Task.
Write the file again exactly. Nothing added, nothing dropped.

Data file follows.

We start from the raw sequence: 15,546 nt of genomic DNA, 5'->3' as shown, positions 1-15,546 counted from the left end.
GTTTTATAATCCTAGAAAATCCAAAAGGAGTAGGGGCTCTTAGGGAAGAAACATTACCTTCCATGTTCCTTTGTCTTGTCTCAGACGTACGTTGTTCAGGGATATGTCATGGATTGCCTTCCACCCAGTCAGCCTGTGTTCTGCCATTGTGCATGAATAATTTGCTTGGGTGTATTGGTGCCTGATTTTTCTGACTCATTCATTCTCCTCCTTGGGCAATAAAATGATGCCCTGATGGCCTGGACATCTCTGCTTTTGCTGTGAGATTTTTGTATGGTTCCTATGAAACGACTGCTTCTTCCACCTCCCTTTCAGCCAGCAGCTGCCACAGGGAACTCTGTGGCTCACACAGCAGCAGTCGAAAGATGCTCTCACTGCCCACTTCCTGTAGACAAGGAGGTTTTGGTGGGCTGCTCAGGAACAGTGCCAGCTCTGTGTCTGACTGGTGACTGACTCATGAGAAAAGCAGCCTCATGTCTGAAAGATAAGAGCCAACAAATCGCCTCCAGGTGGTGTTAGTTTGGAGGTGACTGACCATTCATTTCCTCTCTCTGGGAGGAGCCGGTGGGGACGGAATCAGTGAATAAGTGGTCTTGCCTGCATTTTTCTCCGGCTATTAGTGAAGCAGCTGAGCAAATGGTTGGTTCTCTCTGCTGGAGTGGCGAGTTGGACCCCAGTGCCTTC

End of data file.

We start from the raw sequence: 15,546 nt of genomic DNA, 5'->3' as shown, positions 1-15,546 counted from the left end.
GTTTTATAATCCTAGAAAATCCAAAAGGAGTAGGGGCTCTTAGGGAAGAAACATTACCTTCCATGTTCCTTTGTCTTGTCTCAGACGTACGTTGTTCAGGGATATGTCATGGATTGCCTTCCACCCAGTCAGCCTGTGTTCTGCCATTGTGCATGAATAATTTGCTTGGGTGTATTGGTGCCTGATTTTTCTGACTCATTCATTCTCCTCCTTGGGCAATAAAATGATGCCCTGATGGCCTGGACATCTCTGCTTTTGCTGTGAGATTTTTGTATGGTTCCTATGAAACGACTGCTTCTTCCACCTCCCTTTCAGCCAGCAGCTGCCACAGGGAACTCTGTGGCTCACACAGCAGCAGTCGAAAGATGCTCTCACTGCCCACTTCCTGTAGACAAGGAGGTTTTGGTGGGCTGCTCAGGAACAGTGCCAGCTCTGTGTCTGACTGGTGACTGACTCATGAGAAAAGCAGCCTCATGTCTGAAAGATAAGAGCCAACAAATCGCCTCCAGGTGGTGTTAGTTTGGAGGTGACTGACCATTCATTTCCTCTCTCTGGGAGGAGCCGGTGGGGACGGAATCAGTGAATAAGTGGTCTTGCCTGCATTTTTCTCCGGCTATTAGTGAAGCAGCTGAGCAAATGGTTGGTTCTCTCTGCTGGAGTGGCGAGTTGGACCCCAGTGCCTTC